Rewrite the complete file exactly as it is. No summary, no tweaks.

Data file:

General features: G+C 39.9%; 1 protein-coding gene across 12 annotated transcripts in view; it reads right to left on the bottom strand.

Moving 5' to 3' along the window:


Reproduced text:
General features: G+C 39.9%; 1 protein-coding gene across 12 annotated transcripts in view; it reads right to left on the bottom strand.

Moving 5' to 3' along the window: